Rovers lack of a Plan B

Taking the lead in under a minute of a football match, at home, should not lead to you fighting for a point, no matter what level you are playing or watching at. But for the second time this season, last night Blackburn took the lead very early on, only to concede 3 goals and be fighting for a point at home by the end.

Now before I get going, don’t get me wrong – I think Gary Bowyer is doing an absolutely first class job at Ewood, and without him, I fear we would be light years away from a return to the Premier League, if not completely bust or sat in League 2. What he has done at Ewood should never be over-looked or under-rated. He took a team fighting for their lives in the Championship, kept them up, reduced the wage bill, brought in youngsters, freebies and loan signings, and still almost managed a play-off place in his first full season as a manager. Maybe more importantly, he has got the team playing good attacking football, for most of the time. Gone are the long balls and boos, replaced by flair and optimism. The only problem is, he seems to lack a Plan B, or the courage or know-how to completely change his approach to a game half way through when it isn’t working.

The 3-2 defeat to Derby last night is a perfect example. For the first 10 minutes we absolutely battered a very good Derby side, but when the game settled and Derby were able to get on the ball, we didn’t get a look in, and it seemed they had an extra man on the pitch at all times. I’m not saying that we should have walked the game, but the majority of the crowd could see that after they got a goal back they were completely in control of the game.

Time and time again they were allowed to play the ball out from the back; Grant in goal rolling it out to his centre-half who was then allowed to play it across his backline and keep the ball until something opened up. With just the two forwards from Blackburn pressing, they had the composure to retain the ball, not panic, and wait for an opportunity to present itself – either a man over down the wing, or a ball in to the talented and composed Hughes in centre midfield. From this setup Derby got three goals, creating space to cut inside for the second two, and pick a corner.

If the centre-half’s have the time to play the ball amongst themselves, with only two opposition players pressing, surely someone deeper on the pitch is not picking someone up. It appeared last night that when the Derby backline had the ball, Corey Evans had been told not to push higher to encourage Cairney and the front two to close down in greater numbers, meaning that he was out of position and not picking up whenever they played the ball forwards. In my eyes, what Bowyer needed to do was almost switch to a 4-3-3 with an extra man to press higher up the pitch, maybe not as a striker, but in that number 10 role.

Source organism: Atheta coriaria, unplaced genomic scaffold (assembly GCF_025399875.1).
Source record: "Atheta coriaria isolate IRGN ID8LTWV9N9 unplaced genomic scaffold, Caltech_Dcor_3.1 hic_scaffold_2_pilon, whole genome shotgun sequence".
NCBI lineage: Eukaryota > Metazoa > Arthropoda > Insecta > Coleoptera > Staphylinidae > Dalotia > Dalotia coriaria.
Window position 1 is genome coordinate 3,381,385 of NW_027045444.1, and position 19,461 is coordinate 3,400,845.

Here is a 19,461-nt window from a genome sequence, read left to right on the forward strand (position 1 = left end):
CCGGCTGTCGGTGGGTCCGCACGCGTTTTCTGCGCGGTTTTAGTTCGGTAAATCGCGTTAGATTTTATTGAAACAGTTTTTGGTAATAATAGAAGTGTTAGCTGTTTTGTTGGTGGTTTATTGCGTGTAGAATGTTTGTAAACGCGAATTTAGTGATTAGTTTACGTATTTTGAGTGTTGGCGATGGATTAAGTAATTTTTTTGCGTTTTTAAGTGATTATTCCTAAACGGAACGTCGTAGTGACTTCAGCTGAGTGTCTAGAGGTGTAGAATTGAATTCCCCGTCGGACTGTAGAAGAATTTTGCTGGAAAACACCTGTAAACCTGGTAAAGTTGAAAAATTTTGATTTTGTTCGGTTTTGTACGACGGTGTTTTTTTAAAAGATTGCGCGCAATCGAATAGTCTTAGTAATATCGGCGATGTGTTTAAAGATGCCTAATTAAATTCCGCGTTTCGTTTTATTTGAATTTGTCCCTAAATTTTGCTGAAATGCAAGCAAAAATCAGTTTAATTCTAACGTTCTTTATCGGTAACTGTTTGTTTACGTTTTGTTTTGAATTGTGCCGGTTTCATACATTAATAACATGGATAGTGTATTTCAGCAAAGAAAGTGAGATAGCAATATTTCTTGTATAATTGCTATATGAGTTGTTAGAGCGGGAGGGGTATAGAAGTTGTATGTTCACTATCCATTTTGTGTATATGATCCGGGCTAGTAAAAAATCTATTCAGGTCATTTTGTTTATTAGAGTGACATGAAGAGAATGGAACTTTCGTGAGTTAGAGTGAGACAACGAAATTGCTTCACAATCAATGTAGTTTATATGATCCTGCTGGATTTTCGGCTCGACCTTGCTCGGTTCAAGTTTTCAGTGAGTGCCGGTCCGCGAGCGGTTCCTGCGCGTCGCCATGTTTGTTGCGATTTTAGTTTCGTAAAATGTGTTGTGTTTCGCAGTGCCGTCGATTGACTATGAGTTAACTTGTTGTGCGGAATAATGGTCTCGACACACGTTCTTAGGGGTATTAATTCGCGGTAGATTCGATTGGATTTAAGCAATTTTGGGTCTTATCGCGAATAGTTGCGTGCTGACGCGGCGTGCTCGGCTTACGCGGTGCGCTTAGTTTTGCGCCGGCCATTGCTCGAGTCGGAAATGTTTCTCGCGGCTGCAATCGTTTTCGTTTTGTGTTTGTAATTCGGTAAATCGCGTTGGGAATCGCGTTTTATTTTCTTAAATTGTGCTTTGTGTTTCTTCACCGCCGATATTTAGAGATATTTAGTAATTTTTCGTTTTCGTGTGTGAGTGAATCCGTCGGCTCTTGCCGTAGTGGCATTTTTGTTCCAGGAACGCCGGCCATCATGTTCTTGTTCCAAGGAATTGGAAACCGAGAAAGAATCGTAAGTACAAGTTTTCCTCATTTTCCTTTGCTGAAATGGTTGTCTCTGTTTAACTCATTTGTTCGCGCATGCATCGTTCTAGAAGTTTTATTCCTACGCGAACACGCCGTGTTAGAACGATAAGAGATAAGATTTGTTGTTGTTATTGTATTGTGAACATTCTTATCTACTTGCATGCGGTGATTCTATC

As much as I did not like the style of play Allardyce enforced at Ewood towards the end of his reign – one of his positive attributes was that he wasn’t afraid to make wholesale changes, making 2 or 3 substitutions at once, and/or completely changing the shape or system of a team. The ability to do this mid-game can have massive rewards – it can confuse the opposition and create space where space wasn’t before, and on more than one occasion it rescued a point or 3 when all looked lost.
Perhaps this is an attribute that Bowyer lacks due to his relative inexperience as a manager, or perhaps it’s because he doesn’t have an experienced assistant to talk him through this. However, it does seem to be making the team suffer when the opposition gets into their stride and nullifies Blackburn’s approach. It took until the 80th minute for the team to have a proper go at Derby last night and finally press them high up the pitch and put their defence under pressure, and it almost paid off. But it shouldn’t have been this way. If Bowyer had changed the system at half-time, or even got his players to press higher up the pitch, we wouldn’t have been depending on a last minute equaliser. That said, if he had changed the system at the break they could have been left exposed further whilst they try to arrange themselves and setup under new instructions. I suppose that’s the high pressure situation a manager finds himself in most weeks.

The team did give it a go though, and that is all that you can ask. Compared to the lacklustre efforts of recent years, the approach of the team is a million times better, and Bowyer has to be credited with that.

Other positives that can be taken from the game are the half an hour Tunnicliffe got – he looked composed on the ball, wanted the ball and didn’t look afraid of making a challenge. He looks to be the sort of player Blackburn have been missing – an all-round centre midfielder, with a bit of drive. Unfortunately, he can’t play against his parent club Fulham at the weekend.
On the subject of Fulham – they can’t buy a win, or a point, at the minute, so that usually means they can rely on 3 points against Blackburn (as history shows). I would say this if Felix Magath was still in charge, and I’ll say it with more emphasis now that he isn’t. One things for sure, neither team seems able to keep a clean sheet, so there should be goals a plenty. Let’s hope for once, we come out on top.